On Target

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Veterans of the 6th Bomb Group dropped in on the Owl Bar Café & Steakhouse on Friday, Oct. 30, but it was the world famous green chile cheeseburgers and hospitality they received that scored a direct hit.

“This is wonderful; it was totally unexpected,” said Richard Sidders of Fullerton, Calif., one of about 35 World War II veterans fresh off a visit to the nearby Trinity Site, where the first test of the atomic bomb was detonated in 1945.

 

 

“Thank you,” another veteran told Rowena Baca, the Owl Bar’s owner, as he headed out the door of the San Antonio, N.M., restaurant. “It was great. Thank you very much.”

The reception was spectacular. The west banquet room was decorated with red, white and blue ribbons, miniature U.S. flags and banners, one of which read, “We’re free because of you!”

Rep. Don Tripp was there to welcome the veterans and went around the room to shake hands with each one. He and Peter Romero, a Socorro city councilor and commander of the local Disabled American Veterans chapter, pitched in to help the café’s busy wait staff serve slices of cake.

The Rev. Doug May delivered the pre-meal prayer and thanked the veterans for their commitment to their country.

Decked out in his police chaplain uniform, the Rev. Bob Farmer, of First Baptist Church, was also on duty to welcome the visitors and lend a helping hand in feeding them.

It was a big deal — and an equally big meal. In all, 65 people crammed the banquet room for the lunch.

“We’ve been planning this for three months; it didn’t mushroom until today,” said Baca, not intending the irony of the remark.

The 6th Bomb Group holds a reunion every 18 months, or so. This time, Las Cruces was the host city, following conventions in Midland, Texas, and Washington, D.C., in preceding years.

Although the Trinity Site is open to the public for just two days each year, the 6th Bomb Group was granted an exception and allowed a tour because of the role it played in the bombing mission targeting Hiroshima that helped bring an end to World War II, in August 1945. Nine days after the bomb was dropped on Hiroshima — which killed an estimated 1,400 people in the process — and six days after another atomic blast, the Japanese surrendered to Allied forces.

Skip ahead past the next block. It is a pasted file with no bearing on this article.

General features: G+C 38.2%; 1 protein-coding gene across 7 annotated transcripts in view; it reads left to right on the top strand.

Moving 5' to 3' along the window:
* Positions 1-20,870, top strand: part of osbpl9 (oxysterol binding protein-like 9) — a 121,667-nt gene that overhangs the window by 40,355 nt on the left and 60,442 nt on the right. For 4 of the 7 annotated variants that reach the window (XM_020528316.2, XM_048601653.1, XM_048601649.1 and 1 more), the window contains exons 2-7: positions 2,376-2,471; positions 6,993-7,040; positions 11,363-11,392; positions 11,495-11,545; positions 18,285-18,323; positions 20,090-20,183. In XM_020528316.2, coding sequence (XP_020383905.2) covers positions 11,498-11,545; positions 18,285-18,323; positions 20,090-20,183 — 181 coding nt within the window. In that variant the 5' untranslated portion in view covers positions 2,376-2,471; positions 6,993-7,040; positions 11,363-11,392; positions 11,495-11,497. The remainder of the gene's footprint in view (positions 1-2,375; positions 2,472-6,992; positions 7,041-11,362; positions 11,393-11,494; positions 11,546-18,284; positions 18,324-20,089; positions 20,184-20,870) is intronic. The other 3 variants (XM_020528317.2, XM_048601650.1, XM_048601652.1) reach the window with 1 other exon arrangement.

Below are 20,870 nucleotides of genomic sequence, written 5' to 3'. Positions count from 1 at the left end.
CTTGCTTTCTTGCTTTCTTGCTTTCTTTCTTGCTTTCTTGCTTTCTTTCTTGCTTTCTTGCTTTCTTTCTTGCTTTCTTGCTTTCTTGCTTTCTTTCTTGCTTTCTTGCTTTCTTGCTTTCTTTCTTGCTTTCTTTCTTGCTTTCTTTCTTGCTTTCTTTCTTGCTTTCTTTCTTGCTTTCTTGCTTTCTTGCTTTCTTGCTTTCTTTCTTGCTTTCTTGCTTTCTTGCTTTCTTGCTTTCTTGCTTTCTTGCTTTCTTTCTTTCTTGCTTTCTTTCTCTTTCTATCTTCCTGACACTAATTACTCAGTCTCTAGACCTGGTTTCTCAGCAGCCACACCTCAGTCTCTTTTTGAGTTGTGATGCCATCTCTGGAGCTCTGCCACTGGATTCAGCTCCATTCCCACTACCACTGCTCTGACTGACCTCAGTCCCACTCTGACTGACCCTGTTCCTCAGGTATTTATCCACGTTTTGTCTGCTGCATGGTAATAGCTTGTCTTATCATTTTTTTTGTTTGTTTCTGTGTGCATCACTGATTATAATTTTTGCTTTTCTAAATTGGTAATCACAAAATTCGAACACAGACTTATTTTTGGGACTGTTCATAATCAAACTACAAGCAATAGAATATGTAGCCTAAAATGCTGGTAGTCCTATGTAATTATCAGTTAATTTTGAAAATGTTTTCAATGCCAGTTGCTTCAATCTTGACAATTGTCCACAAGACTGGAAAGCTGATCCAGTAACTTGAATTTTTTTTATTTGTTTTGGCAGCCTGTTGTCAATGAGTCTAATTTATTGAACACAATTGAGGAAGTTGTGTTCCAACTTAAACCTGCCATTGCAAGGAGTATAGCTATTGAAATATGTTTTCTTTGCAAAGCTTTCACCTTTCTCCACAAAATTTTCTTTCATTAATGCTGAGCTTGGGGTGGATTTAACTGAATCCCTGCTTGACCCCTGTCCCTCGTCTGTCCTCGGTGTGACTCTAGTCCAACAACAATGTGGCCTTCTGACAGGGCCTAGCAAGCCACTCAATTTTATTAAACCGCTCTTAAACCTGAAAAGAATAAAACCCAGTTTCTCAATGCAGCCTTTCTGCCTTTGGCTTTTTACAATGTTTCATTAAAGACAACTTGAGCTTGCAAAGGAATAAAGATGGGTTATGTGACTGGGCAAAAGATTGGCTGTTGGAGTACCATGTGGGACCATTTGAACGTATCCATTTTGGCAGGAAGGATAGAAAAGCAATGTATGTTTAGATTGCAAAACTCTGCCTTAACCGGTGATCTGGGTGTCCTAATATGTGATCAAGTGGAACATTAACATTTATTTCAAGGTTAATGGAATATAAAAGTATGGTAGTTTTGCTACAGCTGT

Sidders said the visit to the Trinity Site, roughly 20 miles away from the Owl Bar as the bird flies, helped complete his thinking about the bomb that had such a devastating impact on not just Japan, but the world at large.

“The atomic bomb helped us get home earlier,” Sidders said. “I don’t like the bomb, but we had to have it. If not, one of our enemies would have.”

Bill Webster, of Frontenac, Minn., said the trip to Trinity made a big impression.

“It was breathtaking in a sense, because of our involvement with dropping the atomic bomb. One of the reasons they allowed us to visit Trinity is because the B-29 that flew over Hiroshima had the 6th Bomb Group signature,” he said, and added that it was bombers from the 509th Composite Group that executed the raid.

Webster said the 6th Bomb Group’s 3,000 members received training in Grand Island, Neb., in December 1944, before being shipped to Tinian Island. The group ran bombing raids over Japan from the island and had a hand in the mission that brought a decisive end to the war.

The 84-year-old Webster, who was accompanied by his son, Kip, said it was important that future generations understood the ramifications of the atomic bomb and the implications of a nuclear war.

That same message was spoken eloquently by John Creek — one of the reunion’s organizers and a son of a 6th Bomb Group veteran who died several years ago — during his remarks to the gathering in the café’s banquet room before lunch was served.

“I finally understand what my dad participated in, and my purpose in doing this is to get my generation involved in honoring and respecting these gentlemen and get the next generation to do the same,” said Creek. “The real reward in doing this is to truly understand what was happening in the 1940s and what brought it to an end with the abrupt statement: Let’s not do it again.”

A resident of Alto, Creek knew of the Owl Bar’s proximity to the Trinity Site and was familiar with its reputation for serving delicious green chile cheeseburgers. So he didn’t have to think too hard about where the group could stop for lunch after its tour of the Trinity Site. He contacted Baca last summer and designed plans for the group to eat at the Owl Bar Café & Steakhouse.

But Creek and the reunion’s other organizers dropped a bombshell on Baca when registrations for the convention in Las Cruces exceeded expectations.

“When we first talked (Creek) said, ‘Can you serve 25 people?’ and to me, that’s a cinch,” Baca said. “Then it was supposed to be 35 to 45, but on Monday they called and said it would be 64. I think it ended up being 65.”

Baca scrambled a squadron of helpers to pull it off.

“The girls really helped me and all my friends,” she said, adding that Tripp and Romero, May and Farmer, County Commissioner Juan Gutierrez and the Socorro County Chamber of Commerce, which provided each visitor a gift bag, also helped successfully complete the mission.

“It was a success, for sure,” Baca said. “Anytime you have people who don’t want to leave, you know it was successful.”

Although the service was swift, the 6th Bomb Group stayed nearly 1-1/2 hours, some lingered to learn a little about the town of San Antonio’s ties to Conrad Hilton and to pick up an “I ♥ the Owl Bar and Café” bumper sticker.

Finally, it was back on the bus for the trip back to Las Cruces, stomachs full from a meal that had really hit the spot.